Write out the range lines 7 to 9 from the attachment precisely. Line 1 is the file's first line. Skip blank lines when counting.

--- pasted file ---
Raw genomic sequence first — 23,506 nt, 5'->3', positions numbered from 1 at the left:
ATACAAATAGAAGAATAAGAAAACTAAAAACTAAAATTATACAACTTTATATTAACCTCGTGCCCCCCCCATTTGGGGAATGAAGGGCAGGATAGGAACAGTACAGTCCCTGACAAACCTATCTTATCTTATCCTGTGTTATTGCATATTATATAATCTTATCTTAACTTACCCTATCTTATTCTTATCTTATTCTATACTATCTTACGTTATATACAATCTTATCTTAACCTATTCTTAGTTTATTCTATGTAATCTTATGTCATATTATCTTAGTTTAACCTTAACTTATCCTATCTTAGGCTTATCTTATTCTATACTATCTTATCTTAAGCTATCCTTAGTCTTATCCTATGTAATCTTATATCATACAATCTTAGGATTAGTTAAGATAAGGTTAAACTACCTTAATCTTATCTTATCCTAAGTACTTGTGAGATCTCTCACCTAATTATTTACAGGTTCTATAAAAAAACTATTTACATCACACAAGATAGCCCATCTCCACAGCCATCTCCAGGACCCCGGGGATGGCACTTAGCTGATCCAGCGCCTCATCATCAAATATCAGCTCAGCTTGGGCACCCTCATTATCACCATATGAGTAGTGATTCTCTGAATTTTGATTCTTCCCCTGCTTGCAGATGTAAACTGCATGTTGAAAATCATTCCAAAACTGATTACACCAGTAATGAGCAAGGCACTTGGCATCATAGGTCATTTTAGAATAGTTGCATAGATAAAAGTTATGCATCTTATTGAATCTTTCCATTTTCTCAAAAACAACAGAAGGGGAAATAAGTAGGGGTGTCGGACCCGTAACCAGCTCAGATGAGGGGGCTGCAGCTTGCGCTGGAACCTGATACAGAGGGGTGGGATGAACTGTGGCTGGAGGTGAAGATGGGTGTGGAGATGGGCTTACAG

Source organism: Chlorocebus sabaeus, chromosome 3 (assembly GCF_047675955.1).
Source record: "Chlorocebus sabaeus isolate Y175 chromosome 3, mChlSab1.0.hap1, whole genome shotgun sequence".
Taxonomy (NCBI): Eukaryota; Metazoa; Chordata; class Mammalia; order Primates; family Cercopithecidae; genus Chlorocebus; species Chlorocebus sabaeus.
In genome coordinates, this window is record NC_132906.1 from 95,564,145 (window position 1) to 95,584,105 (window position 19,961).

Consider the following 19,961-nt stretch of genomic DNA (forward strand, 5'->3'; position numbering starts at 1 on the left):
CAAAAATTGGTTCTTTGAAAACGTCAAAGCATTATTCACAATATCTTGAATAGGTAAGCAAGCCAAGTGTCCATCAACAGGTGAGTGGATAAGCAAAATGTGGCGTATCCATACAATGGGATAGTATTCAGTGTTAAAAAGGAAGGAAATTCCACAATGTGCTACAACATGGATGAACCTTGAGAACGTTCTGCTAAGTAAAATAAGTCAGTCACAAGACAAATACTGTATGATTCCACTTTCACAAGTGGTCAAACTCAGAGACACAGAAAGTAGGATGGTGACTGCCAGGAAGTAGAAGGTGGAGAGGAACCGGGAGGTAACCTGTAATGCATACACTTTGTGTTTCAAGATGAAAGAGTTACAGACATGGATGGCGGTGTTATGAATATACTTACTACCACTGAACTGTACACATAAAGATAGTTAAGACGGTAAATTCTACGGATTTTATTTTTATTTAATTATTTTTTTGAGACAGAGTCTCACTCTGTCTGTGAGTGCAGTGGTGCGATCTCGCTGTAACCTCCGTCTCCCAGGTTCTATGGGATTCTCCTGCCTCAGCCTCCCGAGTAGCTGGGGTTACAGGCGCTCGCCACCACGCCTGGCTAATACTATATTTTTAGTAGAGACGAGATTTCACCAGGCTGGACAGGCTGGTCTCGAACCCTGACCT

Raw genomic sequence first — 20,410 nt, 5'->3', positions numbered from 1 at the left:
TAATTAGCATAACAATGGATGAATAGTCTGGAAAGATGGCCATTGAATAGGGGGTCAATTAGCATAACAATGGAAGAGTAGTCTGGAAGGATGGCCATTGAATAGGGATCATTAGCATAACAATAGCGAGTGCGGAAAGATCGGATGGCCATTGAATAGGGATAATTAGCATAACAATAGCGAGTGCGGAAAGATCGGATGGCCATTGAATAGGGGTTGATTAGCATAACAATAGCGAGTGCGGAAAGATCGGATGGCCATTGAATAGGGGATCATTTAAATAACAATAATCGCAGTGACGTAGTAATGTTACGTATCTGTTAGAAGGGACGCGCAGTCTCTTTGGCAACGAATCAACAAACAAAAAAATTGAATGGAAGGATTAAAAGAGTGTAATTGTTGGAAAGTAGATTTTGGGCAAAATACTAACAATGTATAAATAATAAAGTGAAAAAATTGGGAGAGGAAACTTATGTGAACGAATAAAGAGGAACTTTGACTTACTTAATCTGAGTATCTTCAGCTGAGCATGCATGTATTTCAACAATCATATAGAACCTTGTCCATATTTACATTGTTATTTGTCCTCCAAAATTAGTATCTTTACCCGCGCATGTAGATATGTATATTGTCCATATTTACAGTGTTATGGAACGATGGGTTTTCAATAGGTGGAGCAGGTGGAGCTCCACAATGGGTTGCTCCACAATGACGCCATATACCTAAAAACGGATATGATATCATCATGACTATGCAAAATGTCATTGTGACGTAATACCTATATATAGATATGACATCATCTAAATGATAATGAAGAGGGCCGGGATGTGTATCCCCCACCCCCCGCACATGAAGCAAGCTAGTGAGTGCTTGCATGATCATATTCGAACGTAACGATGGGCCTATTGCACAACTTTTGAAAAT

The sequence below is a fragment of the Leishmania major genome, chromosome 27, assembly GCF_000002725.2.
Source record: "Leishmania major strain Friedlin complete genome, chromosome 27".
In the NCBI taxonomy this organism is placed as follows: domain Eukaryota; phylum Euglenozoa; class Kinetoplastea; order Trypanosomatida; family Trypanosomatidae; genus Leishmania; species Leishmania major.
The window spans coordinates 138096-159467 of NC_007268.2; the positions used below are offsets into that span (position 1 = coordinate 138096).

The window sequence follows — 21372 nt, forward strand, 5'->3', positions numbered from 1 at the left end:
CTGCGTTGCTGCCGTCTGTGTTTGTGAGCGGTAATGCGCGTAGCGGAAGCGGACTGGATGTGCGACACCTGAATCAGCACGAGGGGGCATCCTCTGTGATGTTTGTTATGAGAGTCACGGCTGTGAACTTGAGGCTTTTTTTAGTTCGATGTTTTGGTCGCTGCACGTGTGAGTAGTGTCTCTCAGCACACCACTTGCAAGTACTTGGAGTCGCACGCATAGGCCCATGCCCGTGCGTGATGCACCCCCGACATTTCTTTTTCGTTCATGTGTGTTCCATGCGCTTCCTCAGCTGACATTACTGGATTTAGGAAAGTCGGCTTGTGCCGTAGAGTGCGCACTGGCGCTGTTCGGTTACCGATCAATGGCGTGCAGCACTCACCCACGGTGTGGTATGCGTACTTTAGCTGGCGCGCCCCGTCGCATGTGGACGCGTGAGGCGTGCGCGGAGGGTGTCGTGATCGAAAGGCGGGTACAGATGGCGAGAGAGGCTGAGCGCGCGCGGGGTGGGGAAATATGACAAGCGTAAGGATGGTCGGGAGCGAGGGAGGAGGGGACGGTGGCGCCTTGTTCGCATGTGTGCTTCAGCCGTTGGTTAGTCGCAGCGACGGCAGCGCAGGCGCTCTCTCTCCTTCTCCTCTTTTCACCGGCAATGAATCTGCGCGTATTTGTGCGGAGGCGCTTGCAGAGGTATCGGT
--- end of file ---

Consider the following 19,961-nt stretch of genomic DNA (forward strand, 5'->3'; position numbering starts at 1 on the left):
CAAAAATTGGTTCTTTGAAAACGTCAAAGCATTATTCACAATATCTTGAATAGGTAAGCAAGCCAAGTGTCCATCAACAGGTGAGTGGATAAGCAAAATGTGGCGTATCCATACAATGGGATAGTATTCAGTGTTAAAAAGGAAGGAAATTCCACAATGTGCTACAACATGGATGAACCTTGAGAACGTTCTGCTAAGTAAAATAAGTCAGTCACAAGACAAATACTGTATGATTCCACTTTCACAAGTGGTCAAACTCAGAGACACAGAAAGTAGGATGGTGACTGCCAGGAAGTAGAAGGTGGAGAGGAACCGGGAGGTAACCTGTAATGCATACACTTTGTGTTTCAAGATGAAAGAGTTACAGACATGGATGGCGGTGTTATGAATATACTTACTACCACTGAACTGTACACATAAAGATAGTTAAGACGGTAAATTCTACGGATTTTATTTTTATTTAATTATTTTTTTGAGACAGAGTCTCACTCTGTCTGTGAGTGCAGTGGTGCGATCTCGCTGTAACCTCCGTCTCCCAGGTTCTATGGGATTCTCCTGCCTCAGCCTCCCGAGTAGCTGGGGTTACAGGCGCTCGCCACCACGCCTGGCTAATACTATATTTTTAGTAGAGACGAGATTTCACCAGGCTGGACAGGCTGGTCTCGAACCCTGACCT

Raw genomic sequence first — 20,410 nt, 5'->3', positions numbered from 1 at the left: